Asterisk denotes entries on real places.
When the village is first described–in advance of the arrival of its new priest, János Bélyi–it is a miserable place, its clay soil being full of pebbles, unable to lend much support to any crops but oats and potatoes. The pale feathergrass that grows in abundance resembles grey hair, giving the impression that the land is old and decrepit. However, giant rocks looming over the valley lend a certain dignity to the peasant hovels. Although no flowers grow there, save mallow in the villagers’ gardens, the air is perfumed by elder and juniper. The village has no proper land registry, having lost its records in a fire, so all the villagers till as much land as they can and leave the remainder to the Church–a circumstance that embodies an allegory of the villagers’ attitude to spiritual matters.
When the new priest arrives, he inherits nothing from his predecessor but a bad dog, but his fortunes are transformed when his orphaned infant sister is brought to him and is saved from exposure to a storm by the unexplained appearance of an umbrella over her basket–the first of several apparent miracles associated with the umbrella.
When the story returns to Glogova in its last chapters, the valley has been transformed by the wealth imported as a consequence of outsiders who come to the village wishing to be married under the miraculous umbrella. When Gyury pursues Veronica, having discovered that he cares more for her than for his lost fortune, the chase takes him across Magát’s cloverfield, Srankóas’ maize fields, Szlávik’s corn fields to Gongoly’s meadow–a sequence redolent of the valley’s new prosperity, whose symbolism is further extended by the rediscovery of Veronica’s discarded ring when grass in the meadow is cut to make hay.
*Besztercebánya (behs-tehrt-seh-BAHN-ya; now Banská Bystrica). Town on the Garam River, where the wealthy bachelor Pál Gregorics lives in an ugly stone house. The town is a model of bourgeois conformity; all its drawing rooms are furnished in exactly the same style, and all are equipped with cherrywood pianos. Behind Pál’s house is a smaller one, set in an orchard known as the “Lebanon,” that he buys to house his cook and mistress; it becomes the subject of a bizarre auction when the old man’s would-be heirs hear about a potentially valuable caldron walled up inside. Gyury returns to the old Gregorics house when he becomes György Wibra, attorney-at-law. The Jewish merchant Jónás Müncz’s shop is on Wheat Street.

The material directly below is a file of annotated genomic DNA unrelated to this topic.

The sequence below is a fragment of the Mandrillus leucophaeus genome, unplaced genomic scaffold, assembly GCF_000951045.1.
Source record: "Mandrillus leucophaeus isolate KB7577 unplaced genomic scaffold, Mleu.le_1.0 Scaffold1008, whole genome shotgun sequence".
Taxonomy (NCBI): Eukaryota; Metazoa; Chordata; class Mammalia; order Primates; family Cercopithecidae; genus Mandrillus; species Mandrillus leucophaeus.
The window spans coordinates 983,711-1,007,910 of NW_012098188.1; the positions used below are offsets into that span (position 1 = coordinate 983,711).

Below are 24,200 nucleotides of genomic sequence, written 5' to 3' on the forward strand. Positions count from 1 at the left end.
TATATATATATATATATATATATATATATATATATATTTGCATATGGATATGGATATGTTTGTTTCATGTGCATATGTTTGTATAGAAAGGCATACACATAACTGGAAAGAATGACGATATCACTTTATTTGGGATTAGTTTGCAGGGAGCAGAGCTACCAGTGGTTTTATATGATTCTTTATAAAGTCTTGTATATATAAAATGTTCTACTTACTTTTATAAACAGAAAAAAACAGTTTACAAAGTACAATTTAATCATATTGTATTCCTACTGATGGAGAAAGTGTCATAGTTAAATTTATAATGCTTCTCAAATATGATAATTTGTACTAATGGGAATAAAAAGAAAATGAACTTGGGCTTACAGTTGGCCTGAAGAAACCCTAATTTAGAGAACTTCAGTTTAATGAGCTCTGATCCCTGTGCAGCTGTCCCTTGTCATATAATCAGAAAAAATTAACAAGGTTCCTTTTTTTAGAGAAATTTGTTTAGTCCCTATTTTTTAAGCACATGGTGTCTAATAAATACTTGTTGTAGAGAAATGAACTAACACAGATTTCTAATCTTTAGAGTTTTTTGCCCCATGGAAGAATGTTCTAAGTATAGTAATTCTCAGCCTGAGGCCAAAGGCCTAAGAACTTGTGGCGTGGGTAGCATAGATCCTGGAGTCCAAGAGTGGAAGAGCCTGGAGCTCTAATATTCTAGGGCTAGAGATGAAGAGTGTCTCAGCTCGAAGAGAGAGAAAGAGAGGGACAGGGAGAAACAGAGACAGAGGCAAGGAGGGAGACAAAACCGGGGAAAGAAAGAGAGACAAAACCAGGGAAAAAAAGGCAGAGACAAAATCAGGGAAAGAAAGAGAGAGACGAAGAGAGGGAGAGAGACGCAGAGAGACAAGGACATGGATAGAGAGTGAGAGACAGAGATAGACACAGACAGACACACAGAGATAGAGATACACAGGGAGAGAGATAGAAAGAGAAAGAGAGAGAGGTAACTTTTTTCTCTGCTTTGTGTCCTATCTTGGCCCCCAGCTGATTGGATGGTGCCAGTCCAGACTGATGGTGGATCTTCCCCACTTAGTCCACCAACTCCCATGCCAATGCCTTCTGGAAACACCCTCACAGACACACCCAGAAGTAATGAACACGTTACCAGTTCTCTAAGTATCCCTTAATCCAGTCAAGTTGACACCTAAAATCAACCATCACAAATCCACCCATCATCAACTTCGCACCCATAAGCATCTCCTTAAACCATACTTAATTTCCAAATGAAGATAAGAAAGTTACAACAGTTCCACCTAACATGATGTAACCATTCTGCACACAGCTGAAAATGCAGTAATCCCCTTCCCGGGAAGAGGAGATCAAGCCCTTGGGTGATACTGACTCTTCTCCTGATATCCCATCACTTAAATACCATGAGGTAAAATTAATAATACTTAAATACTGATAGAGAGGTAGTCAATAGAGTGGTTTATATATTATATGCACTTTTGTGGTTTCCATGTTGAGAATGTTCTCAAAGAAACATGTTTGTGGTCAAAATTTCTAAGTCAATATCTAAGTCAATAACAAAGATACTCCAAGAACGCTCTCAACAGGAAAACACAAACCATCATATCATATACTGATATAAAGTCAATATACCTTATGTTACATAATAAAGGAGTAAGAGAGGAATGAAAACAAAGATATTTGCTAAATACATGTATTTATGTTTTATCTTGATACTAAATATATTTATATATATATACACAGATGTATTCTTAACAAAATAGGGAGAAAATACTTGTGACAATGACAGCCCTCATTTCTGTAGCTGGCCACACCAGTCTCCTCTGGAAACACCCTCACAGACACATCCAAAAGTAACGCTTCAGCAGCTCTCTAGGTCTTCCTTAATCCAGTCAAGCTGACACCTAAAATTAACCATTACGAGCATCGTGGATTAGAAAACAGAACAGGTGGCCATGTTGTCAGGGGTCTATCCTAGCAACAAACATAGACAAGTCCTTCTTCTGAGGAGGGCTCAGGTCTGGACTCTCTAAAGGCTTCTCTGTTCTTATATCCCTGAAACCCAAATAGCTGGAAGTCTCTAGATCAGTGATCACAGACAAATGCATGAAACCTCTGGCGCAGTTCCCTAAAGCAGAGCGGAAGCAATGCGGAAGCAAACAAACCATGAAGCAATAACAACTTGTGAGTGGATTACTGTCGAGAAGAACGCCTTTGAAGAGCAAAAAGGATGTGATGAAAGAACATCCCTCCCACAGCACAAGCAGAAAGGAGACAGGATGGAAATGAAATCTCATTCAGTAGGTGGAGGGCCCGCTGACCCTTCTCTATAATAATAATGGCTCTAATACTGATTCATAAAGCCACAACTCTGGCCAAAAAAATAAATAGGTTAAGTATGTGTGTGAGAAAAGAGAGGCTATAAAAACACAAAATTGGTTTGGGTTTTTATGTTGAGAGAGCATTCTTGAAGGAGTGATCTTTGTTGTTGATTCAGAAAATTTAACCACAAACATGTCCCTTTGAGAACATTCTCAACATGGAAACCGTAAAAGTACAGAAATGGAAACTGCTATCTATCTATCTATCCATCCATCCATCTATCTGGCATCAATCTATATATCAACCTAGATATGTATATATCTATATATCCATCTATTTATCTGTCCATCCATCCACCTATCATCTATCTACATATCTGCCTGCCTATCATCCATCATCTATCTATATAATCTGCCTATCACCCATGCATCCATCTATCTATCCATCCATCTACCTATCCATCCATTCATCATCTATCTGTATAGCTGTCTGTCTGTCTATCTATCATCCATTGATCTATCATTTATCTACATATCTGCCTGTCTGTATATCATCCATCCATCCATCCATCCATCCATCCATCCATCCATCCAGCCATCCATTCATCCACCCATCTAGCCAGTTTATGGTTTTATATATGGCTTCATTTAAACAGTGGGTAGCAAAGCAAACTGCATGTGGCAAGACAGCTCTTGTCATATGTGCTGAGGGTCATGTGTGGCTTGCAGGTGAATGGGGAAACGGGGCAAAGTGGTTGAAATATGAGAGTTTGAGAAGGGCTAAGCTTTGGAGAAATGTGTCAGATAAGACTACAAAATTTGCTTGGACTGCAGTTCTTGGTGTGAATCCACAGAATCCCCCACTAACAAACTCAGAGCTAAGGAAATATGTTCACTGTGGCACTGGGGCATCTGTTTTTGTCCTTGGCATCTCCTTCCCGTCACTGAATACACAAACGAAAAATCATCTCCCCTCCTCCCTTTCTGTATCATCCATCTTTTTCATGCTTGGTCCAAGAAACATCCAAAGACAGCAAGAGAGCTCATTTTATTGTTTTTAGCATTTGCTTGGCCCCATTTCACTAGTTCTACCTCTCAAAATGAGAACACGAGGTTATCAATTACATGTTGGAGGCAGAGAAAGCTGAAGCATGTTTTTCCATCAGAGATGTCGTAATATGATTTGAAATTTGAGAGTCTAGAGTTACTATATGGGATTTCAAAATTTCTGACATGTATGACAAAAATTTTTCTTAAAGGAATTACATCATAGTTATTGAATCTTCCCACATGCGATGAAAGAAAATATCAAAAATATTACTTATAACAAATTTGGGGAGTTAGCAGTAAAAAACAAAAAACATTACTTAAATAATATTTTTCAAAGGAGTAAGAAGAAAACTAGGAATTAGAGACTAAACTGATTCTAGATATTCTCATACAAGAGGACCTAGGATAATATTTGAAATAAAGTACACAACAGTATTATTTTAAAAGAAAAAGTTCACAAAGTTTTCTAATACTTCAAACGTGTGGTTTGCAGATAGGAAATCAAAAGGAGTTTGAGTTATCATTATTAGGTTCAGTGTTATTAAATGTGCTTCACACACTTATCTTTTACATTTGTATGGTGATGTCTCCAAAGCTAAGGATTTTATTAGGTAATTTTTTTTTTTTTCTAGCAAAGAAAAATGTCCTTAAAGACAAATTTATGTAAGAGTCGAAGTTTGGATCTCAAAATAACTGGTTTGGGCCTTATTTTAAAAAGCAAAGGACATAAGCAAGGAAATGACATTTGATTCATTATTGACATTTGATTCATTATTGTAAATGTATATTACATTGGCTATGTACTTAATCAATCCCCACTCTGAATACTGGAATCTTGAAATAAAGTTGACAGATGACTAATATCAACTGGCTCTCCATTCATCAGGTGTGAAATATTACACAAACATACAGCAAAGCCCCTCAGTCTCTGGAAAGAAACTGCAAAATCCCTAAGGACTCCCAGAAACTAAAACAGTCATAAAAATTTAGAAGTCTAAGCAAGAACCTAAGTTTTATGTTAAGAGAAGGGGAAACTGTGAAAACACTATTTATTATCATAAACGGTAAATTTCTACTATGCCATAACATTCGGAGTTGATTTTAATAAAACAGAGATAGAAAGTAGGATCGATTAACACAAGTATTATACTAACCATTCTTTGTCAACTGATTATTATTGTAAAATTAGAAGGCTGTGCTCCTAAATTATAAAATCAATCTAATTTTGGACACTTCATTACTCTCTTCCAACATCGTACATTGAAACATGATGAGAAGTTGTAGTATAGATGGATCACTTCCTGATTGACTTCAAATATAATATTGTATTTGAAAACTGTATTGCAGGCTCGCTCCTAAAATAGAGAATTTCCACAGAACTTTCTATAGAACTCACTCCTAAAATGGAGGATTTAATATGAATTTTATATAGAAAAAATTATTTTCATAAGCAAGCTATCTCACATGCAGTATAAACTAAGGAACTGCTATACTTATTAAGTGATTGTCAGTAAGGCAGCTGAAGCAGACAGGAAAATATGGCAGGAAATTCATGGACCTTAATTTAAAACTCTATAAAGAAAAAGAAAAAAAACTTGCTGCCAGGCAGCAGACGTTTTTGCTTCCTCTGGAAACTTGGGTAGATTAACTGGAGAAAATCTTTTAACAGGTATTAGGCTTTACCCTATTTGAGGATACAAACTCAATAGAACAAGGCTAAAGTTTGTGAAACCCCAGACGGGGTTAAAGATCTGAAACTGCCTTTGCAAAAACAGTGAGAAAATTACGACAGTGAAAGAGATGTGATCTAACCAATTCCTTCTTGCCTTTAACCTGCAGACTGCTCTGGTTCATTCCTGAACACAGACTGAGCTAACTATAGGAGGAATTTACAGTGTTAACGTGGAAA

Bábaszék (behb-ah-TSHEK). Mountain village near Zólyom, where Müncz’s widow takes up residence, summoned to open a shop there because the inhabitants wish to sustain the illusion that their village is really a town and they have been told that no town is worthy of the name unless it has a resident Jew. Gyury first meets Veronica in the so-called town hall. but the most significant setting featured in the story is the Mravuscáns’ house. When Gyury and his traveling companions dine and spend a night there, Gyury has a dream about Saint Peter. His subsequent journey from Bábaszék to Glogova, through the Liskovina Woods full of birch trees, ferns, and anthoxantum flowers. past the old castle of Szlatina and the Brána mountain, is described in loving detail.
Haláp. Village in which Veronica Bélyi was born and orphaned at the age of two, when her widowed mother died. The local judge ordered that she should rotate her residence among all the families in the village–an arrangement that lasted only ten days.
*Pest (pesht). City (now part of Hungary’s capital, Budapest) in which Gyury attends university. He lives at a lodginghouse called “Seven Owls” and dines at a cheap restaurant called the “First of April.”
*Szeged (SEDJ-ed). City on the Danube River where the precious umbrella falls into water, causing the commotion that reveals its true value.